US 4484425 A
An anchorage for a support cable of a bridge construction includes an anchorage block for anchoring one end of the cable relative to a structural bridge component, the block including anchor heads and hollow tubes extending in registry with anchor head passages at one end of wall of the block and terminating at an opposite end wall of the anchorage block. The cable includes a tubular sheath seated against the anchorage block and extending through its bearing plate as well as through a bearing plate on the bride component. Cable strands are threaded through the sheath and through the hollow tubes as well as through the anchor head passages, and the cable strands are simultaneously stressed by means of hydraulic stressing jacks operating between the bearing plates.
1. In a bridge construction having support cable means including a plurality of tension members, an anchorage system for anchoring one end of said cable means relative to a structural bridge component and for simultaneously tensioning said members, said cable means extending through an opening in said bridge component, a concrete anchorage block, anchor heads having a plurality of spaced passages extending outwardly of one end wall of said block, a plurality of hollow tubes in registry with said passages extending therefrom and terminating at an end wall of said anchorage block lying opposite said one end wall, said tubes being in mutual contact at said opposite end wall, a first bearing plate lying against said opposite end wall and having a central opening, said tension members extending through said tubes and through said passages, means securing said tension members to said anchor heads, a tubular sheath extending from said opposite end wall through said central opening of said first bearing plate and encasing said tension members, a second bearing plate having a central opening through which said sheath extends and bearing against said structural bridge component, said bearing plates being in spaced apart parallel relationship, extendable means acting between said bearing plates for spacing them a predetermined distance apart to thereby simultaneously tension said members as said anchorage block is shifted away from said second plate, and a plurality of spacers having a length equal to said predetermined distance being disposed between said plates for maintaining said predetermined distance.
2. The system according to claim 1, further comprising a hollow fill tube coaxially extending through said anchorage block and terminating inside said sheath for filling said sheath with an initially flowable, hardenable material to embed said tension members therein.
3. The system according to claim 1, further comprising an anchorage tube mounted on said first bearing plate, said tube surrounding said sheath at a spaced apart distance and extending between said bearing plates, seal means between said tube and said sheath at opposite ends of said tube, and an initially flowable, hardenable material occupying the space between said tube and said sheath.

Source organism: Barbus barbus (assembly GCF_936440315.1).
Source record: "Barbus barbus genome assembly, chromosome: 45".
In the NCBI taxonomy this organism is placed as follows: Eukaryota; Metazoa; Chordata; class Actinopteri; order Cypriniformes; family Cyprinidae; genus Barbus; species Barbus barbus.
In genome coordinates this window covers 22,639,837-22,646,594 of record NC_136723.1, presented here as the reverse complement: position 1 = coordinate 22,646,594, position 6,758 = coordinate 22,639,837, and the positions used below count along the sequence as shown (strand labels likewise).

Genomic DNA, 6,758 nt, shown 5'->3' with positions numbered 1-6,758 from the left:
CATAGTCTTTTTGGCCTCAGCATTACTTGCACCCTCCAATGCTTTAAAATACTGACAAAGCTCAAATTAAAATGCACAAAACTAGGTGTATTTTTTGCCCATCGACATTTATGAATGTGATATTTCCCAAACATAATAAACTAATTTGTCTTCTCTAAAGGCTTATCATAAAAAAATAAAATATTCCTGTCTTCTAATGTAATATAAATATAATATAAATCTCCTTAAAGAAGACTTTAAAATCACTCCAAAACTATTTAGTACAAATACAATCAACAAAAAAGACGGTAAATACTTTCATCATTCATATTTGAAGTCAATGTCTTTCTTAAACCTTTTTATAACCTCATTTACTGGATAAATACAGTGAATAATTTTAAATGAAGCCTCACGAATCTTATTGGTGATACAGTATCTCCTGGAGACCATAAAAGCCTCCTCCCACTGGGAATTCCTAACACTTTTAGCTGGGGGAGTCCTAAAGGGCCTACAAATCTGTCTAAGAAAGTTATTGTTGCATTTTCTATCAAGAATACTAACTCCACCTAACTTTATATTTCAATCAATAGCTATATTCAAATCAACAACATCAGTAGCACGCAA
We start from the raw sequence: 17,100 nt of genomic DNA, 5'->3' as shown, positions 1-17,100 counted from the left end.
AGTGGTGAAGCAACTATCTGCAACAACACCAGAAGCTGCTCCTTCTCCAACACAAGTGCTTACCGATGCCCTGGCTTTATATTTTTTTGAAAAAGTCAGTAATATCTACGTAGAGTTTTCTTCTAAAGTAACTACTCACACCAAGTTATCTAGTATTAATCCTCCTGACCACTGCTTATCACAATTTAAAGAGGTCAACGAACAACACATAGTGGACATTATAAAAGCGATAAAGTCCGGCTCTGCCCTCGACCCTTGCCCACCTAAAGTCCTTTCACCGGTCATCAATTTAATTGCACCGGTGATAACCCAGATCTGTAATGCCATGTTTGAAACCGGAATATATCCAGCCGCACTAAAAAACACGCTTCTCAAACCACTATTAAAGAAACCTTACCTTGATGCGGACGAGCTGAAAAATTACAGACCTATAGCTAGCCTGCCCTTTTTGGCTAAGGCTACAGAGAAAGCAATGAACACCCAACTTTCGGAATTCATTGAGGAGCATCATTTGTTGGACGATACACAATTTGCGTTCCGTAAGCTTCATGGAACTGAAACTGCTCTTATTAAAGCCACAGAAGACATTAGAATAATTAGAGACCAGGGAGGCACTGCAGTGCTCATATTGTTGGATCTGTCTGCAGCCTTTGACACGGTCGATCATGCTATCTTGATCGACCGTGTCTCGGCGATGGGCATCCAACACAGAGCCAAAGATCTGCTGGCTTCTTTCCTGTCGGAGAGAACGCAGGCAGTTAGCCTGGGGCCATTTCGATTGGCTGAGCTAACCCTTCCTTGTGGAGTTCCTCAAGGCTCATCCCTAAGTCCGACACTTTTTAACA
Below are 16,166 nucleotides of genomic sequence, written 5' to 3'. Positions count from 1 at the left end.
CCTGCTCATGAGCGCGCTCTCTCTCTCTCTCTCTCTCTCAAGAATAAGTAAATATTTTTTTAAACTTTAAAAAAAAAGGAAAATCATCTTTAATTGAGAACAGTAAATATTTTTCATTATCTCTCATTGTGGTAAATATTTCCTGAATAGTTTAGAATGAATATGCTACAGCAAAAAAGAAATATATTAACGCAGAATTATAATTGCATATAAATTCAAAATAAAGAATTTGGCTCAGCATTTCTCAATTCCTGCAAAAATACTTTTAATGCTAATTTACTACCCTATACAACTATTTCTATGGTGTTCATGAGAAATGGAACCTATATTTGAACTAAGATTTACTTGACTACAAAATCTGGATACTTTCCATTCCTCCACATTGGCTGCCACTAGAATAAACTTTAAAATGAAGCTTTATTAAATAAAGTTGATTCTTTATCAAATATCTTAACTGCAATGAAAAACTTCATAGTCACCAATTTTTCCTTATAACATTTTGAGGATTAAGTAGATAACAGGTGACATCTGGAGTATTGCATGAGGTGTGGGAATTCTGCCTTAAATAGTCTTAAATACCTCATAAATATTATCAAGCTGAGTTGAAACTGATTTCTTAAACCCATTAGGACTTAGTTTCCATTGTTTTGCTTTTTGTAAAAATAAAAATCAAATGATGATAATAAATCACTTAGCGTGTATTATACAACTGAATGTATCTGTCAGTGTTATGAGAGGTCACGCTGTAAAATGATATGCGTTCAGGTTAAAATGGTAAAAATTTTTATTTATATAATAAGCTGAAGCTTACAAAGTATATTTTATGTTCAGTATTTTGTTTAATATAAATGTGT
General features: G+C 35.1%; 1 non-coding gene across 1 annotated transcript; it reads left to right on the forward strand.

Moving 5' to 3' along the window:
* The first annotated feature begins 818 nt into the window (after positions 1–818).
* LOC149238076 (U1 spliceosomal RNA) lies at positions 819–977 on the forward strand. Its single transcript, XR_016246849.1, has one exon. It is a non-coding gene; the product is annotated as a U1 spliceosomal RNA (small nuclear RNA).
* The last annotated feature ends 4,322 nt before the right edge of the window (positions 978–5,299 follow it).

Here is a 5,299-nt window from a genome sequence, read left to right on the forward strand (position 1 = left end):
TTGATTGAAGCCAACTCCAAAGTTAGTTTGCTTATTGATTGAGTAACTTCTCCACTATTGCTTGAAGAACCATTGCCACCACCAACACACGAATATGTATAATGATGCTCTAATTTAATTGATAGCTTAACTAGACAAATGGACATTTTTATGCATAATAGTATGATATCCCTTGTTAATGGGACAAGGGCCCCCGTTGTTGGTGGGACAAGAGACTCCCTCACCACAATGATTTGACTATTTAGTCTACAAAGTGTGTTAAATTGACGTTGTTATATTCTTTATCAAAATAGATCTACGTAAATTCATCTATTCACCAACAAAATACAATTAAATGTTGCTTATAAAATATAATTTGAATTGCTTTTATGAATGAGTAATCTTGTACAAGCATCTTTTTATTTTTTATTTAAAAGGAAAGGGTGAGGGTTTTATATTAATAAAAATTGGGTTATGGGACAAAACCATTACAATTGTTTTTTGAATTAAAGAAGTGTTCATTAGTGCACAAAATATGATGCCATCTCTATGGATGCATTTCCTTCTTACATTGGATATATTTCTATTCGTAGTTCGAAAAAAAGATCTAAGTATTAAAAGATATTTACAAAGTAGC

4. A method of anchoring one end of a support cable means and for tensioning the tension members thereof relative to a structural bridge component of a bridge construction, comprising the steps of forming a concrete anchorage block with a plurality of hollow tubes embedded therein and with a plurality of anchor heads in registry with said tubes and extending outwardly of the end wall of said block, said anchor heads having passages spaced apart in a predetermined pattern and said tubes extending from said passages and terminating at an end wall of said block lying opposite said one end wall, said tubes at said opposite end wall lying in mutual contacting relationship in said predetermined pattern, extending a tubular sheath through an opening in said bridge component, threading said tension members through said sheath, said hollow tubes and said passages, seating said block against a confronting end of said sheath, temporarily maintaining confronting bearing surfaces on said block and said component in parallel spaced apart relationship and perpendicular to the central axis of said sheath, securing ends of said tension members to said anchor heads and temporarily stressing said members while said bearing surfaces are maintained in said spaced apart relationship, moving said bearing surfaces apart a predetermined distance for simultaneously applying a predetermined stressing force to said tension members, and fixing said bearing surfaces apart at said predetermined distance.
5. The method according to claim 4, further providing an anchorage tube on said block extending outwardly of said opposite end thereof and being of a larger diameter then said sheath and surrounding same when said block is seated against said confronting end of said sheath, and filling the space between said tube and said sheath with initially flowable, hardenable material.
6. The method according to claim 4, further filling the inside of said sheath with initially flowable, hardenable material through said anchorage block, after said moving step, for embedding said tension members in said material.
This invention relates generally to a cable anchorage for a bridge construction, and more particularly to such an anchorage which facilitates the tensioning of the cable extending through a structural bridge component such as a cantilevered segment of a cable-stayed girder bridge.